Find books now:

Campaigners welcome moves toward greener church

-21/02/05

Christian campaigners from across the denominations have welcomed the adoption by the Church of England's General Synod of a report that suggests 'going green' is not an optional extra but a matter of justice.

In the same week as the Kyoto Protocol came into force, the Church's governing body adopted the report entitled "Sharing God's Planet: A Christian Vision for a Sustainable Planet" which combines theological reflection with a wealth of information, resources and challenges for the church.

The report stresses the unique responsibility Christians have for protection of the planet and also explores the causes and consequences of human damage to the environment.

Recommendations in the report include 'creation care prayers', organic bread and other natural materials for use in worship as well as an education programme, car pooling and recycling.

The report also features two church initiatives; the 'Eco-Congregation' programme and 'Operation Noah', a new campaign by Christian churches to curb human-induced climate change launched in Coventry last year.

The synod debate and report has received such attention that Thames Water even agreed to send the Right Rev Richard Chartres 900 of its ìSave a Flushî devices to distribute to Synod members before he spoke in the debate.

In welcoming the report, however, churches warned that there was much work to be done, despite the Kyoto agreement.

Steve Hucklesby, Methodist Secretary for International Affairs, said; "The significance of the Kyoto Protocol is in underlining the necessity for governments to place a cap on carbon dioxide emissions to tackle climate change effectively. However the protocol in its current form has significant weaknesses. It fails to acknowledge the seriousness of our addiction to ever-expanding levels of consumption and production. It has not yet gained the support of key players such as the United States and Australia. Finally it doesn't address seriously the inequalities in wealth and consumption and the development needs of countries such as China and India, whose economies are booming.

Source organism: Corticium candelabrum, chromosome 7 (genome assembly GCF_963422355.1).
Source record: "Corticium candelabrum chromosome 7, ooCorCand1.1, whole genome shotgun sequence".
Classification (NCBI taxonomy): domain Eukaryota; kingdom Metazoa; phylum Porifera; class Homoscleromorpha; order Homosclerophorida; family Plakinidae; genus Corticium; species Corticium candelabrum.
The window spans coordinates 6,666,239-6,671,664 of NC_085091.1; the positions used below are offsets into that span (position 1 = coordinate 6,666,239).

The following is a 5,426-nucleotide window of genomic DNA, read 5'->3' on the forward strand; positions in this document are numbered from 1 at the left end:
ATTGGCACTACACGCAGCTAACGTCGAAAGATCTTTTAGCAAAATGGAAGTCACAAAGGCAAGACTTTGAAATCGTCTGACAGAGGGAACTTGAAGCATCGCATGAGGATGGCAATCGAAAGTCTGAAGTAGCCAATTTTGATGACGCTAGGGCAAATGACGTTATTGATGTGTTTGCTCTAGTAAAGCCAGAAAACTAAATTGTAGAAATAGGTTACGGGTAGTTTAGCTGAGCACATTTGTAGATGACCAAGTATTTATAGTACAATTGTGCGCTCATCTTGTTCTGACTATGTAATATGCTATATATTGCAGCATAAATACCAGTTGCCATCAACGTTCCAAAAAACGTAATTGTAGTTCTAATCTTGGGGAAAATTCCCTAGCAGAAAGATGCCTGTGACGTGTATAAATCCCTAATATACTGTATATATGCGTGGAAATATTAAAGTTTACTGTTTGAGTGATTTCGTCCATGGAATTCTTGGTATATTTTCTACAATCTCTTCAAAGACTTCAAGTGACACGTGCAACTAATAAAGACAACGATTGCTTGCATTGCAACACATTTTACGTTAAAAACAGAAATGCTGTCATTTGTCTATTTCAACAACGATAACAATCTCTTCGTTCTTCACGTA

"We urgently need to work towards achieving a global consensus on a more comprehensive framework projected over a longer timeframe based on equitable entitlement to carbon dioxide emissions and realistic strategies for energy conservation and carbon-neutral energy sources. 'Sharing God's Planet' outlines the concept of Contraction and Convergence devised by the Global Commons Institute - a radical but realistic mechanism for establishing equitable entitlements to reduced carbon dioxide emissions.

"The Prime Minister's leadership in placing Climate Change on the agenda of the G8 summit is welcome. However this would be enhanced by a greater commitment to action in the UK. We could be doing more in terms of our investment in integrated public transport systems, the use of pricing mechanisms on fuel or road tax to encourage fuel efficient vehicles, energy conservation in the existing housing stock and building regulations for new housing. These and other such measures would help to engage the private sector in utilising a mix of technologies to reduce emissions.

"To go further the government needs our critical support. The church has a crucial role to play both in terms of practical action and in raising awareness."